The major concerns about resilience revolve around properly defining the concept, identifying the factors involved in its development and recognizing whether it is actually possible to immunize against adversity. In the clinical field, it may be possible to identify predisposing factors or risk factors for psychopathologies and to develop new intervention strategies, both preventive and therapeutic, based on the concept of resilience. [1]

 
   References Top

1.Truffino JC. Resilience: An approach to the concept. Rev Psiquiatr Salud Ment 2010;3:145-51.  Back to cited text no. 1
    
2.Sameroff A. Early resilience and its developmental consequences. In: Tremblay RE, Barr RG, Peters RDeV, editors. Encyclopaedia on Early Childhood Development. Montreal: Centre of Excellence for Early Childhood Development; 2005. p. 1-6. Available from: http://www.child-encyclopedia.com/documents/SameroffANGxp.pdf. [Last accessed on 2012 December 28].  Back to cited text no. 2
    
3.Davydov DM, Stewart R, Ritchie K, Chaudieu I. Resilience and mental health. Clin Psychol Rev 2010;30:479-95.  Back to cited text no. 3
[PUBMED]    
4.Friedli L. Mental health, resilience and inequalities. Europe: WHO regional office. 2009. Available from: http://www.euro.who.int/pubrequest. [Last accessed on 2012 December 12].  Back to cited text no. 4
    
5.Winfield LF. Developing Resilience in Urban Youth. 1991. Available from: http://www.ncrel.org/sdrs/areas/issues/educatrs/leadrshp/le0win.htm. [Last retrieved on 2006 Nov 12].  Back to cited text no. 5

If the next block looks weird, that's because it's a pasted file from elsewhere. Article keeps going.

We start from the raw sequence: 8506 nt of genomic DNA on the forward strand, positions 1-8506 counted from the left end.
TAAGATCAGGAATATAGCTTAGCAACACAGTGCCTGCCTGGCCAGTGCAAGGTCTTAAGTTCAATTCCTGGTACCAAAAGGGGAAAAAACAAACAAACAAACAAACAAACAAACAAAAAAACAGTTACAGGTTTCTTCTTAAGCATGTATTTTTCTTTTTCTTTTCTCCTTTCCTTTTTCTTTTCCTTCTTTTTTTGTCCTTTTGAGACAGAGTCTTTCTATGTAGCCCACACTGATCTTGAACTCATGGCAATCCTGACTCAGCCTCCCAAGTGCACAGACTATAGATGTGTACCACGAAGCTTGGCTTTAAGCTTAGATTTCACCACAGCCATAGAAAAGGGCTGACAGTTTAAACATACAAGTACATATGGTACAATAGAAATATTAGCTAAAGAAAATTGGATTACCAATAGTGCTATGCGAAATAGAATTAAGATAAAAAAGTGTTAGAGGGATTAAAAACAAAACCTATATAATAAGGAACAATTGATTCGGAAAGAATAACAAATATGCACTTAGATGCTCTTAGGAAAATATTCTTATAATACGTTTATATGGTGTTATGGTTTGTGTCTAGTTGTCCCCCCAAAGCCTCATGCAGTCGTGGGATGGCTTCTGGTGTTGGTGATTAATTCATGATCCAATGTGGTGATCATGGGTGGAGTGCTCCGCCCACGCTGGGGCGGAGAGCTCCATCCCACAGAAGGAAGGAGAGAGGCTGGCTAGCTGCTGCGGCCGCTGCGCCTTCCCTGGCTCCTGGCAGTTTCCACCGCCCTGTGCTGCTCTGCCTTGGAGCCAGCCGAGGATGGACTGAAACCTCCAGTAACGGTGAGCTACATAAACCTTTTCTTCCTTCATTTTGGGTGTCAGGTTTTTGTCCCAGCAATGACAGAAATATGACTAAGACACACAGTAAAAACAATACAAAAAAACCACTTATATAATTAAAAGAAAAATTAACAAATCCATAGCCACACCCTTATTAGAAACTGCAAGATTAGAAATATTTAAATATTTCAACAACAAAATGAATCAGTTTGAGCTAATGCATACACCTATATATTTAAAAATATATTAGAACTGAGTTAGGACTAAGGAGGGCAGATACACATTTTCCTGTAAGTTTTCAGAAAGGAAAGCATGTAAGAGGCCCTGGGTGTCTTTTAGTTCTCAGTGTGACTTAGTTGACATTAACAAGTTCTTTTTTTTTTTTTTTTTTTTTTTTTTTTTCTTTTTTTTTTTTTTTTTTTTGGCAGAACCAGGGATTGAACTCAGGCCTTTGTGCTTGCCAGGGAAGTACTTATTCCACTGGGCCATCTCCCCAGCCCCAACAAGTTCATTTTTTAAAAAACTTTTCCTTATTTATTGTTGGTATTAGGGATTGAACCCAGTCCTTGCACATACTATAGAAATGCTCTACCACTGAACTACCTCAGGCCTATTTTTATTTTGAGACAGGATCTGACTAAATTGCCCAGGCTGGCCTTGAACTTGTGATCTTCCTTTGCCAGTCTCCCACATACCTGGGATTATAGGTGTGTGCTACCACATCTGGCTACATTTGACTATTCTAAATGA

6.Fiona M. Resilience-concept-factors-and-models-for-practice. Briefing prepared for the Scottish Child Care and Protection Network (SCCPN). Reviewed by Brigid Daniel, Professor of Social Work, University of Stirling. July 2011.  Back to cited text no. 6
    
7.Gutman LM. Risk and Resilience. University of London, UK: Elsevier Inc. 2008. p. 23-33.  Back to cited text no. 7
    
8.Friborg O, Barlaug D, Martinussen M, Rosenvinge JH, Hjemdal O. Resilience in relation to personality and intelligence. Int J Methods Psychiatr Res 2005;14:29-42.  Back to cited text no. 8
[PUBMED]    
9.Connor KM, Davidson JR. Development of a new resilience scale: The connor-davidson resilience scale (CD-RISC). Depress Anxiety 2003;18:76-82.  Back to cited text no. 9
[PUBMED]    
10.Friborg O, Hjemdal O, Rosenvinge JH, Martinussen M, Aslaksen PM, Flaten MA. Resilience as a moderator of pain and stress. J Psychosom Res 2006;61:213-9.  Back to cited text no. 10